CLOSING: Mike buys into the game when Nick does not recognize his friend (and in fact spits in his face). Nick has needle marks indicating heroin addiction. Watch out, that stuff can kill you. Usually it is lame when a movie tries to replicate a previous scene, but in this case the Russian roulette match is riveting. Once again, De Niro and Walken are amazing. The climax is predictable, but touching and wrenching.
Mike brings Nick home (for his funeral). The gang is together one last time and the movie ends with them singing “God Bless America” which means we are left to puzzle what the Hell is Cimino trying to say? Is he making fun of their blue collar patriotism? Is he being ironic? Did he just dilute the anti-war message of the film? Discuss. One thing is indisputable. The three guys who stayed out of the war are much better off than the three that volunteered to go.
Acting = A+
Action = 6/10
Accuracy = C
Realism = B
Plot = A
Overall = A-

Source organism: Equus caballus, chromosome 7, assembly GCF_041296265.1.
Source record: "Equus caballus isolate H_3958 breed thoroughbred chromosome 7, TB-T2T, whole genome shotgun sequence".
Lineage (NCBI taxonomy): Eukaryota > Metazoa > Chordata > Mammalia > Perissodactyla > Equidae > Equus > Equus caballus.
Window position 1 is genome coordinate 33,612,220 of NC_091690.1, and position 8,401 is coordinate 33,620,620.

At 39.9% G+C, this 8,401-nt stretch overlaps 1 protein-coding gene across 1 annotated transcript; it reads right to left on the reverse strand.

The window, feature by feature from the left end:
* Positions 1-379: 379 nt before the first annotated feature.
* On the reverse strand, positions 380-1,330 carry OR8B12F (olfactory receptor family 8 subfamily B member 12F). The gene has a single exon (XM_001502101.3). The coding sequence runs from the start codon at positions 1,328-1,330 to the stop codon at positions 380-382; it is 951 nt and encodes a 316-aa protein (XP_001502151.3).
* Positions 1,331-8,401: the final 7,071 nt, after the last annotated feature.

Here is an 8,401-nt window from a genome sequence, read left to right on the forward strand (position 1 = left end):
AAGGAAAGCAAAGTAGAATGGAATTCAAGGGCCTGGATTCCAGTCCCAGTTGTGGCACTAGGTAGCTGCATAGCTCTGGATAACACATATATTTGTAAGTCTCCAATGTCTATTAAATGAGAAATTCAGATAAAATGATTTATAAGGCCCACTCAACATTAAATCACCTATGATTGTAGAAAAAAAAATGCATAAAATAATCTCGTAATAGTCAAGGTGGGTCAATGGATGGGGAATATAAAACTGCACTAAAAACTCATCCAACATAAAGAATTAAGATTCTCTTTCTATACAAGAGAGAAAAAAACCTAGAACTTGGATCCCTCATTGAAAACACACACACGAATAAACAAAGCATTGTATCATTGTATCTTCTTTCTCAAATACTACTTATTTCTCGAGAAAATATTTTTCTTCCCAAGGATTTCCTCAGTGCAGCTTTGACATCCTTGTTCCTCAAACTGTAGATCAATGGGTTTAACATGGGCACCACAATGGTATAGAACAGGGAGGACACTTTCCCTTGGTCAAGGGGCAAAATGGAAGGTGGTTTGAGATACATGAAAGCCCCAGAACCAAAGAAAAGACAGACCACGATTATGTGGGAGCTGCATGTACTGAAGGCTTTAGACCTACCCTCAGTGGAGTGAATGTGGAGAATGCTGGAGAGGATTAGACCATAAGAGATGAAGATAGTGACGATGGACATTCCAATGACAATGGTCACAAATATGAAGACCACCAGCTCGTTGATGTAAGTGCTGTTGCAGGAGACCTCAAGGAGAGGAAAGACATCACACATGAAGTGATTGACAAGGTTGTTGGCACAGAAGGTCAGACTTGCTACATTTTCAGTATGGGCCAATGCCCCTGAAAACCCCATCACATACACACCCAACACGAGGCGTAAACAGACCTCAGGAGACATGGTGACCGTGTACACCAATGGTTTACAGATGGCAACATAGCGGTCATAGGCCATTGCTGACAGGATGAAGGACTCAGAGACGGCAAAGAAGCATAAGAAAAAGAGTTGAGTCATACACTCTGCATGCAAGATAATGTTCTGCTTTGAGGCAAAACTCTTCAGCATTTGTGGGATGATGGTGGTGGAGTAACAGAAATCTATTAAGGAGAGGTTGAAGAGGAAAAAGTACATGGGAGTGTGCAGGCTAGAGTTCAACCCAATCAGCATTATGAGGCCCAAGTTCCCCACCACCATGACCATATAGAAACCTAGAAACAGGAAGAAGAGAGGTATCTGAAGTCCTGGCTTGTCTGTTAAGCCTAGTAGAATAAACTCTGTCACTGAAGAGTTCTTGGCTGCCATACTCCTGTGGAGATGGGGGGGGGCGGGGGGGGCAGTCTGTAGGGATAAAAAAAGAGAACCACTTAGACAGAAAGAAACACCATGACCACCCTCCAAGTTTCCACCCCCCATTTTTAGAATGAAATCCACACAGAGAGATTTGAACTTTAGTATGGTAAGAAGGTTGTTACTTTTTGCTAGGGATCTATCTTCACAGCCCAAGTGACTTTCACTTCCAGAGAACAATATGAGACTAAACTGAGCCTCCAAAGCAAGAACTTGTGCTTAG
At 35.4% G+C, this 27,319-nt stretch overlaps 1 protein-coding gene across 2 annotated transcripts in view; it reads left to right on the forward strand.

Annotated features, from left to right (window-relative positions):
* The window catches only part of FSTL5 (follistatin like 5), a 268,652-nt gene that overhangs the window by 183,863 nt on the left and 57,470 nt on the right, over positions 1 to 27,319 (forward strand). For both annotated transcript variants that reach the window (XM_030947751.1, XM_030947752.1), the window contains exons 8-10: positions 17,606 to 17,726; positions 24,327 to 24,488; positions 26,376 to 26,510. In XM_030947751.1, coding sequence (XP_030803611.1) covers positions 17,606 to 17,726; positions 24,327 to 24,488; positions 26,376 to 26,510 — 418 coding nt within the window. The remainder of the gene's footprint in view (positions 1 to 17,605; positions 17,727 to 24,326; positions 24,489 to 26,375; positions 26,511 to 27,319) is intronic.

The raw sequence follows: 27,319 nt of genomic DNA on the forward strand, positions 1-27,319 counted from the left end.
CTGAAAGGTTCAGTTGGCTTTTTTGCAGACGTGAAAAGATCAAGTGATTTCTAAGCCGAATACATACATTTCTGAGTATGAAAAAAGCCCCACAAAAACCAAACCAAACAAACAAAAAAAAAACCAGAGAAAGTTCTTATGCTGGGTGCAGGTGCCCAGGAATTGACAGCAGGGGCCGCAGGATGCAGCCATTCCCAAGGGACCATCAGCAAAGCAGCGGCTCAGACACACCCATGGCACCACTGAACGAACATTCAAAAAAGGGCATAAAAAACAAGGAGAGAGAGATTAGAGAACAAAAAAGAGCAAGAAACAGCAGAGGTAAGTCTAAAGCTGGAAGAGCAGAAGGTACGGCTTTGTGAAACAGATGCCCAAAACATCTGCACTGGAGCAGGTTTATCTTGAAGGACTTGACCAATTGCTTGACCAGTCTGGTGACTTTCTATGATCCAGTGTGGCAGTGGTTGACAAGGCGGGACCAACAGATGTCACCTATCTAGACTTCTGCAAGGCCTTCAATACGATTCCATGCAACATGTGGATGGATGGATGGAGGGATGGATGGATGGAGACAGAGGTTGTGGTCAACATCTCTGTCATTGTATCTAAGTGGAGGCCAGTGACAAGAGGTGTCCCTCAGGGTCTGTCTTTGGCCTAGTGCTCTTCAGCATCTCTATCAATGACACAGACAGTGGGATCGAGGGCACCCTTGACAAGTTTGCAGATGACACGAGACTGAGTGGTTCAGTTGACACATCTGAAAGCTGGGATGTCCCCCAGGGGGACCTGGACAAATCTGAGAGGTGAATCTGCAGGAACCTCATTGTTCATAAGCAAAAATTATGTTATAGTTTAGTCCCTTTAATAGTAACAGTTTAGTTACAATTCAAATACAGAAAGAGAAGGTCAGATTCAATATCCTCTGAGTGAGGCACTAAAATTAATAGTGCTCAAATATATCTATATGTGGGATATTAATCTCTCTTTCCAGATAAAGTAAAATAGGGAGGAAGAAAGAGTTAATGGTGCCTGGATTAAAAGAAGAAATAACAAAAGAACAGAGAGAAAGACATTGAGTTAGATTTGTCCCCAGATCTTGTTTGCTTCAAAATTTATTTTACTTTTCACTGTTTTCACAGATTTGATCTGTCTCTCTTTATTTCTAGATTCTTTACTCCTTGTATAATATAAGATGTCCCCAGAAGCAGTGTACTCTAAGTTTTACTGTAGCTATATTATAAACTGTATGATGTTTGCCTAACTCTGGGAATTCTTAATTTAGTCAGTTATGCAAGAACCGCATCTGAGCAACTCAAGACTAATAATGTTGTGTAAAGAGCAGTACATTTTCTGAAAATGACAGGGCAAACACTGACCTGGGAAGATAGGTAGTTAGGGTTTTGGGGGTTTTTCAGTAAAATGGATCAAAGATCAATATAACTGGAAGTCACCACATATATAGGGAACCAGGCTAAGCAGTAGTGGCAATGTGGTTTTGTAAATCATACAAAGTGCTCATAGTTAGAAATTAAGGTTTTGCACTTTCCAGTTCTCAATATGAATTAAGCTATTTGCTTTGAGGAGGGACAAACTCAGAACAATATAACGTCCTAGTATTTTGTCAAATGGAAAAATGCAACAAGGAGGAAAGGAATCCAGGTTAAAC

WOULD CHICKS DIG IT? Definitely. It is one of the more balanced war movies. That doesn’t mean it’s not predominantly a guy film. I don’t think the Russian roulette subplot was included to attract females. Linda and Angela are not feminists and both are damaged goods, but they are realistic characters.
HISTORICAL ACCURACY: The movie is not based on a true story. Clearly. Cimino tried to justify the Russian roulette scenes as based on reality, but he was shaky on this. There is no evidence that the Viet Cong tortured prisoners using Russian roulette. They were bastards, but not that bastardly. Cimino took some flak for the racist undertone of his depiction of the Viet Cong. There is also little evidence for the existence of Russian roulette dens. If they didn’t exist, they were the only form of entertainment that could not be found in Saigon.
CRITIQUE: This is an extremely well made movie. Cimino put all his talent into the film (and based on the rest of his career might have left some of it). He’s under relative control here, unlike the bloated “Heaven’s Gate”. The decision to break the narrative into three parts was wise and tempers the length of the movie. That doesn’t mean it doesn’t feel a little long. Cimino takes his time getting where he’s going. For instance, we don’t get to Vietnam until the 1:08 mark. It’s worth the wait as that middle third is so intense, albeit over the top realism-wise.
The cinematography and acting keep you focused through the slow moments. The interior shots are intimate, the exterior shots of Clairton are industrially grimy. The hunting scenery is breathtaking. The camera work is not pretentious. The score is fine. The movie also has an eclectic mix of period songs.